This week’s “Museum Feature of the Week”, the Tucker Sno-Cat! The primary use of this Sno-Cat was in winter only, to access off-road and remote areas of that power company’s transmission and distributions systems for maintenance and repair – both scheduled and emergency.
Its power is generated by a Chrysler flat head six cylinder engine and transferred to the articulated (both front and rear steer) tracks by a three speed manual transmission. It has 95 horsepower and a top speed of 15 MPH. It gets 8 miles per gallon of fuel.
It can accommodate six men and their normal lineman’s equipment – body belt and pole climbers. The wooden laminated sticks atop the machine are typical of vintage hot line tools used to handle live wires of 2,400 to 69,000 volts.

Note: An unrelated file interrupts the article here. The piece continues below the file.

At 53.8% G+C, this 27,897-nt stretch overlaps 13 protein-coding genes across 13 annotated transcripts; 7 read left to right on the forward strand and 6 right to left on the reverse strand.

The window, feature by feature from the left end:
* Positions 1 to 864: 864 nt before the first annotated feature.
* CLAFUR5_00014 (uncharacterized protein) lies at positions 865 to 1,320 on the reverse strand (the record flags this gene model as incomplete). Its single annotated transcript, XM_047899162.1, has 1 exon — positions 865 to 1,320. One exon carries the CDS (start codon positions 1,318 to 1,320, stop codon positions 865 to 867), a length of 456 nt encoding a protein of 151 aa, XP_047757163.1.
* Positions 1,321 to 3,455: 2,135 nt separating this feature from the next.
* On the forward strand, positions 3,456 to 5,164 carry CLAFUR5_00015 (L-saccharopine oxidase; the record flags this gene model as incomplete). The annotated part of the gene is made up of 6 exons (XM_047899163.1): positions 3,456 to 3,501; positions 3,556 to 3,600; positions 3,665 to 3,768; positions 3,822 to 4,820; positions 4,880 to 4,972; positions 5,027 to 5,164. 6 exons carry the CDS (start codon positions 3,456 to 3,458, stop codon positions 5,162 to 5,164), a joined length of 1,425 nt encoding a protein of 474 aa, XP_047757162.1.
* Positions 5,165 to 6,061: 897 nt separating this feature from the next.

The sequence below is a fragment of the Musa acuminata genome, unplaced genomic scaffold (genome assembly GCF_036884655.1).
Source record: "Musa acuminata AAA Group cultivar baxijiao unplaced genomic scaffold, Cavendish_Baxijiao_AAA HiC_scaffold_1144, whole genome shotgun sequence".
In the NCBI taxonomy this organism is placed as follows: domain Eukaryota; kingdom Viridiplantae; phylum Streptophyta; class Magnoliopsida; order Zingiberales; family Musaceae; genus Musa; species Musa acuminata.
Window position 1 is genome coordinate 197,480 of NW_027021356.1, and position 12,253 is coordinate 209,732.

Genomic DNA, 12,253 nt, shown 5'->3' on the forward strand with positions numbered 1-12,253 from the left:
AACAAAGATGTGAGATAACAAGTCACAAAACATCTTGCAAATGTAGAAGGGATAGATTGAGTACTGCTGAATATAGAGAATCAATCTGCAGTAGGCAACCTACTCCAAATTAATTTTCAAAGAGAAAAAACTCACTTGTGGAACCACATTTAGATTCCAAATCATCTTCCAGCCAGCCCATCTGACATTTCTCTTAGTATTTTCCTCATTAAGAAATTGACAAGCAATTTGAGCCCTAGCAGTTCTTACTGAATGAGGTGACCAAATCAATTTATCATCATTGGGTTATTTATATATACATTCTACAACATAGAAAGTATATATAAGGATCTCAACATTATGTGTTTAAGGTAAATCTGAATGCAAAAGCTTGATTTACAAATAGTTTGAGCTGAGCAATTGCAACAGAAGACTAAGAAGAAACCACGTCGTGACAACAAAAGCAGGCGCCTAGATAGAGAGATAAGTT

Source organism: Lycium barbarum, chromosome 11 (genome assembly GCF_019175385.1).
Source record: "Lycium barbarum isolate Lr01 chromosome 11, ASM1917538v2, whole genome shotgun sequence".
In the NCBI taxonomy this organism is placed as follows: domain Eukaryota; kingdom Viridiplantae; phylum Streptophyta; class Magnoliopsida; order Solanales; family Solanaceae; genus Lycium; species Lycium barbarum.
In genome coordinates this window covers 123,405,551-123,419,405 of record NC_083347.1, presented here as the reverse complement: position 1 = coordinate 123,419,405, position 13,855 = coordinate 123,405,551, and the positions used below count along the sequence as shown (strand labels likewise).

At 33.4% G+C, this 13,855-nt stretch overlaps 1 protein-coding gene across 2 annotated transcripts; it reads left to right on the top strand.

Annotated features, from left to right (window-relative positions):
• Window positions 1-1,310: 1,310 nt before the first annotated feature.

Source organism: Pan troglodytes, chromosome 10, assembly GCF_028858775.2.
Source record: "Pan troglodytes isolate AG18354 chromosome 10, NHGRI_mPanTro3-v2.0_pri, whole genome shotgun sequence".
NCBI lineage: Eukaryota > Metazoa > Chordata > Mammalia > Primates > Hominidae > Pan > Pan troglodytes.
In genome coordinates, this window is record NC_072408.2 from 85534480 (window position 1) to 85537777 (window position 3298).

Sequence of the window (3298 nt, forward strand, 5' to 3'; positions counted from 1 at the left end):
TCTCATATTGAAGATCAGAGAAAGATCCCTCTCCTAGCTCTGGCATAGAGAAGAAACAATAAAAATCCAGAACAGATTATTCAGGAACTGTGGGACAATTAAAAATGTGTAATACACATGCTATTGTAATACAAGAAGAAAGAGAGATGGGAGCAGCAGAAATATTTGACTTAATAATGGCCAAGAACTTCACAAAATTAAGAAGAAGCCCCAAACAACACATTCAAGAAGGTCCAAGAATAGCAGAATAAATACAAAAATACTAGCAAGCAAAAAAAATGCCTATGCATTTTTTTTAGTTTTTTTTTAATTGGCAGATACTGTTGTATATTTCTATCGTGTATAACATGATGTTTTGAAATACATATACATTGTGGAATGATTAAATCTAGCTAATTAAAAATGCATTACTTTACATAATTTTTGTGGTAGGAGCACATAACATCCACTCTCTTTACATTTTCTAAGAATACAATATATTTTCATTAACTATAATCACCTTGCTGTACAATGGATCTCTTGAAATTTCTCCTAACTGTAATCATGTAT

In 1963, it was used to retrieve a pilot from a plane crash (ran out of fuel) in Easton, Maine. In 1969, it was used to rescue two WAGM-TV technicians from their transmitter building atop Mars Hill Mountain during the famous blizzard that year. The rescuers traveled all night in that storm utilizing the special fog and clear headlights to see through the rapidly falling and blowing snow.
This Sno-Cat was used until March 1999 when availability of repair parts made it necessary for Maine Public Service to replace it. It was restored by them and donated to the Cole Land Transportation Museum. They also drove it from a low-bed trailer in the parking lot to its present location.